Every minute a vital asset is broken, you’re losing money. I like to imagine downtime as a stopwatch that keeps time in seconds and dollars.
Every maintenance manager knows it’s in your best interest to decrease downtime. But how can you predict when your assets are going to break down?
By measuring your assets’ vibrations. If a machine has a rotating part (in other words, a lot of them), it’s going to vibrate. And there’s useful information buried in those vibrations.
Vibration analysis software is one tool that can help you get at that useful information. By analyzing your assets’ vibrations, you’ll get a better idea of when, and if, they’re going to break. And that gives you the chance to control that downtime stopwatch.
In this post, I’ll explain what vibration analysis is, and also give you an idea of the price and options for vibration analysis software and what’s required to take advantage of it.
What is vibration analysis software?
Vibration analysis software analyzes, and visualizes, an asset’s vibrations.
Why would you want to do either? Because an asset’s vibrations are like a body’s heartbeats: they’re a good indicator of how the body’s doing. Vibration analysis software is to your assets what a doctor with a stethoscope is to your body.
If your heartbeat’s off, that tells a doctor to look further. If your asset’s vibrations are off, that tells maintenance staff to look further.
Shopping for vibration analysis software
Shopping for vibration analysis software can be difficult. Higher-end programs are cost-prohibitive for a lot of small businesses as they range anywhere from $20,000 to $995,000.
Another difficulty of shopping for vibration analysis software? The market is diverse, and doesn’t have any standard, go-to options—there’s no equivalent of Quickbooks or Excel in the world of vibration analysis software.
“There are a lot of different people doing vibration analysis, at different levels of sophistication,” Craig Truempi, director of IIoT reliability at ATEK, told me in a recent interview. “There’s no one-size-fits-all product.”
As a result, it can be difficult to pick a program.
Furthermore, vibration analysis software isn’t easy to pick up. There’s a learning curve.
“Vibration analysis requires you to be good at taking data in the field, knowing what locations to take the data, and then doing analysis in the software,” says Truempi.
Vibration analysis is difficult enough that the Vibration Institute, a group devoted to studying machine vibrations, certifies vibration professionals. There are four levels of certification, with I the lowest, and IV the highest. According to Truempi, level III certification generally takes five years.
You don’t have to be certified to use vibration analysis software, but understand that vibration analysis is a complicated process, and using the software isn’t as easy as, say, scheduling tasks with computerized maintenance management software.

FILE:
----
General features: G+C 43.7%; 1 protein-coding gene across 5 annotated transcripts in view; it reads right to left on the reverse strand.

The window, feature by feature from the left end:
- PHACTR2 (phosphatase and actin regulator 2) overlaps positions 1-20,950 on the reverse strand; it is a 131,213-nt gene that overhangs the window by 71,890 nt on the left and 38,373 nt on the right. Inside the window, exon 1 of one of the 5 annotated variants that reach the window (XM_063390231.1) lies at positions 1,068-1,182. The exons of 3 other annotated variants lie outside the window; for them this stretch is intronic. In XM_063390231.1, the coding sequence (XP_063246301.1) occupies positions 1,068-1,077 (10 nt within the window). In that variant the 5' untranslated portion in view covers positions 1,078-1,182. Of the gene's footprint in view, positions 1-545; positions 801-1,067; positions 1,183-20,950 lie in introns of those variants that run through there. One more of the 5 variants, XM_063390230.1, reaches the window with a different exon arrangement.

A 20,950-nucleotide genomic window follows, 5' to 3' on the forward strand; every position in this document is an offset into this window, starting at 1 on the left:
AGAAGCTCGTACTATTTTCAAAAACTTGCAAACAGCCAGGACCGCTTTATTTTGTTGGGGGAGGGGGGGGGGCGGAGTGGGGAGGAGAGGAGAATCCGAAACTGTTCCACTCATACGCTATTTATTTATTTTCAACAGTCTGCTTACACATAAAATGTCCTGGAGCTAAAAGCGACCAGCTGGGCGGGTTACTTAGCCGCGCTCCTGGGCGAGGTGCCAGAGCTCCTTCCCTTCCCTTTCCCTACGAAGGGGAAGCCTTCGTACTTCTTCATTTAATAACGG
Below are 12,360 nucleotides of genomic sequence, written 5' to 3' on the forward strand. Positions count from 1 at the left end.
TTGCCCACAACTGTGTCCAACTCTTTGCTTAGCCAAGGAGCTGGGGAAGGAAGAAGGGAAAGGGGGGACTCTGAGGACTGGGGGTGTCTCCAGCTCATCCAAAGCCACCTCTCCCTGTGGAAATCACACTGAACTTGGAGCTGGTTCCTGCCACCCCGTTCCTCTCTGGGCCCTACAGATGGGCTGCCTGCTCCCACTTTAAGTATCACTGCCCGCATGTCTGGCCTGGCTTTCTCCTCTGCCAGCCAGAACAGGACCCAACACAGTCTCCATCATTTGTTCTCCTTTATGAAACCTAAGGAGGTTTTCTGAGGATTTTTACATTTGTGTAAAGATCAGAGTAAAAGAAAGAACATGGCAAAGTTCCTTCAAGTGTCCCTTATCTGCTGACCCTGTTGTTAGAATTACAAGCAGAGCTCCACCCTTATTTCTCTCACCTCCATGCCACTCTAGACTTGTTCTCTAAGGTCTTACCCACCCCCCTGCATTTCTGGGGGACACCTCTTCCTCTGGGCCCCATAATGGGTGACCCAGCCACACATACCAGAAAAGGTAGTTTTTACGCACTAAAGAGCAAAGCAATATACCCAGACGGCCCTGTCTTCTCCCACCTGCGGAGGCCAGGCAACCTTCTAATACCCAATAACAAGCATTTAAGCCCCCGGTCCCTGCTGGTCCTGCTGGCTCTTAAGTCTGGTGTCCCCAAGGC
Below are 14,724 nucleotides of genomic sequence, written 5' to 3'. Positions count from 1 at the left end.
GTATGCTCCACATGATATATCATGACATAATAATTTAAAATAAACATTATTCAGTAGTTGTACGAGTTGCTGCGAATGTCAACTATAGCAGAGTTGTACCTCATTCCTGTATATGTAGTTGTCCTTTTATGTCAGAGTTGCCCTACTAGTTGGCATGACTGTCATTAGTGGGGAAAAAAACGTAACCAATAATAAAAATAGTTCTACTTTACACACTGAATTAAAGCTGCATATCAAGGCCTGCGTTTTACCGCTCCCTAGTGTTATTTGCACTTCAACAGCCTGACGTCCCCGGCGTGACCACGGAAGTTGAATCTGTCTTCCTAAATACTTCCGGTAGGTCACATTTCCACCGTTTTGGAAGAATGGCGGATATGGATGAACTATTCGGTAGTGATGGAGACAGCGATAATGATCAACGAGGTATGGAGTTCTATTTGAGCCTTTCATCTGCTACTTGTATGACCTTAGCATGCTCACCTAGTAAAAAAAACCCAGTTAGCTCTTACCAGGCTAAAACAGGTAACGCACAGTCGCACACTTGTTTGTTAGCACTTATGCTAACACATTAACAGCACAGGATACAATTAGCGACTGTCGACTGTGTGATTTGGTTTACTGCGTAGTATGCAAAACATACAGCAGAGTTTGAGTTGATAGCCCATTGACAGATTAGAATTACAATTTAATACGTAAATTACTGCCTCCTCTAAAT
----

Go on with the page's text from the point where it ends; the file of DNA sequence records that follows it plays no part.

4 vibration analysis software programs
>These four vibration analysis software programs can help you dig information out of your assets. These programs were chosen because they are the most affordable for small businesses.
The creation of NASA engineer Tom Irvine, Vibrationdata is a simple vibration analysis software program available in MATLAB and Python. Tom’s website also offers numerous webinars on Vibrationdata’s uses. Vibrationdata is open source, which means you can adapt it to your needs. You will need to be familiar with MATLAB or Python, though.
Price: Free/open source
A waterfall chart made with Vibrationdata
AssetScan, from ATEK, is a package of software, hardware, and cloud storage. AssetScan will help you interpret your assets’ vibrations and then stores that data in the cloud. As is generally the case with cloud software, this drives down the cost.
Price: $3,000 for the hardware, and $500 annually for a subscription for the software, web portal, and cloud data storage
A graph made with AssetScan
National Instruments’ sound and vibration toolkit offers you the opportunity to turn your assets’ vibrations into a useful source of information. The toolkit has a drag-and-drop interface, making analysis relatively simple. You’ll be able to measure sound levels, investigate power spectra, calibrate sensors, measure torsional vibrations, and filter out human vibrations.
Price: Sound and vibration toolkits start at $2,185. If you want to use the toolkit, however, you’ll need to also purchase LabVIEW, a program that starts at either $2,999 for LabVIEW Full Development, or $4,999 for LabVIEW Professional Development.
National Instruments’ sound and vibration toolkit
DPlot gives any reliability engineer the opportunity to visualize the wavelength patterns created by their assets’ vibrations. DPlot offers numerous graphs and visual options for this purpose, from bar charts and box-and-whiskers, to more advanced visuals such as 3D-rendered contour plots. The program also offers 49 mathematical and trigonometry functions, along with the ability to use conditional formulas such as (if_true) and (if_false).
Price: DPlot licenses are priced by number of users, ranging from $195 per license for one user, to $120 per license for ten to twenty-four users. DPlot also has special licenses for high schools and colleges.
A tripartite graph made with DPlot
Have you used vibration analysis software?
If you’ve used vibration analysis software to help your facility, let me know in the comments below!
If you’re interested in how other kinds of software can help your maintenance team, check out one of these great Capterra posts:
- Reliability Centered Maintenance: What It is And How It Helps
- 3 Simple Steps To A Preventive Maintenance Schedule
- You Complete Me: How Servitization + CMMS = A Profitable Strategy
Looking for Field Service Management software? Check out Capterra's list of the best Field Service Management software solutions.